13. 1. “In the beginning of God’s creation of the skies and the land, with the land being unformed and empty,….”

    2. To say that Genesis 1 may not be teaching or asserting creation ex nihilo is not to cast doubt on the concept but to simply say that Gen. 1 does not speak in those terms and in fact says nothing one way or the other re: WHAT God used or didn’t use to make/create the skies and the land. If you thought my purpose was to inject a gnostic understanding by casting doubt on creation ex nihilo, you misunderstood my point for stating what I did.

  14. Chaplain Mike,

    This is an excellent interpretation of Genesis 1, and doesn’t give the contradiction with Genesis 2 that the YEC people make of it. Too many people don’t realize that Genesis is a covenant book which tells of God’s gracious dealings with a corrupt people. It is “Who,” not How. I wish more would see the theological emphasis and quit reading it like it was a treatise on science.

    It was the problmem that the YEC’s have of giving a Manichean rather than a Hebrew or Christian way of approaching the issue.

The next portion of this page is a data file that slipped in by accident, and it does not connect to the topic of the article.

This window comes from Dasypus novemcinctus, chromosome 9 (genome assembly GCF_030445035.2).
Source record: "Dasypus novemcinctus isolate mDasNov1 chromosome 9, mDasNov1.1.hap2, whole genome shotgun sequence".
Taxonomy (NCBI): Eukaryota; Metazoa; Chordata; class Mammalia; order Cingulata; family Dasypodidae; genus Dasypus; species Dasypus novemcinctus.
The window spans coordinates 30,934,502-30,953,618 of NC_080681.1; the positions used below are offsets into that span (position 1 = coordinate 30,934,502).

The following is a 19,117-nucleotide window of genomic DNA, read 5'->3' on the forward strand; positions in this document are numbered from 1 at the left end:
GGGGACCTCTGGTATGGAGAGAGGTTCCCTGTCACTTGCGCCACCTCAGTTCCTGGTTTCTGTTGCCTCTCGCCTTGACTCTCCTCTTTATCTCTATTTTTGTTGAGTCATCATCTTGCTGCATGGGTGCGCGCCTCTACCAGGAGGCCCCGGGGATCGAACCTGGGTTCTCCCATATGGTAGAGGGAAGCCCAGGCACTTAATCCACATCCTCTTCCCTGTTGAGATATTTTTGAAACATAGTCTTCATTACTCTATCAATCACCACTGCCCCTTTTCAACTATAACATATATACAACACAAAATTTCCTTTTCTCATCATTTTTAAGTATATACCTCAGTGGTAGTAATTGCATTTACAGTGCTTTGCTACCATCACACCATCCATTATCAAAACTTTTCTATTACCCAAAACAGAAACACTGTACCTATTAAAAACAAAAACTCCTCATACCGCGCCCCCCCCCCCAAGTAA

It asks the right questions. Why did Moses write Genesis as the first book of the Torah? What was the purpose? What was it countering? Darwinism? It didn’t exist. Atheism? Get real. The problem in that age wasn’t of people worshipping nothing, they worshipped EVERYTHING! They worshipped gods of chaos and order, of darknesss and light. They worshipped the sun, moon and stars, all kinds of beasts, birds and creeping things, and they worshipped man.

    The point is not to satisfy our curiousity on how the universe began, but to teach what they worshipped were not gods at all. Worship the Creator, not the creature. The Creation has significance because God made it, and we are to worship and honor Him.

  15. BTW, this is an excellent thought-provoking and mind-stretching/reframing post. Bobby Grow’s link to what he wrote is good to read, too. So, Genesis 1 is about the tabernacle/temple, the people of Israel and their land, and the God that these things are all about. Where/how do the particulars of Jesus and the incarnation come into play – or is the groundwork for that not really laid until Genesis 2?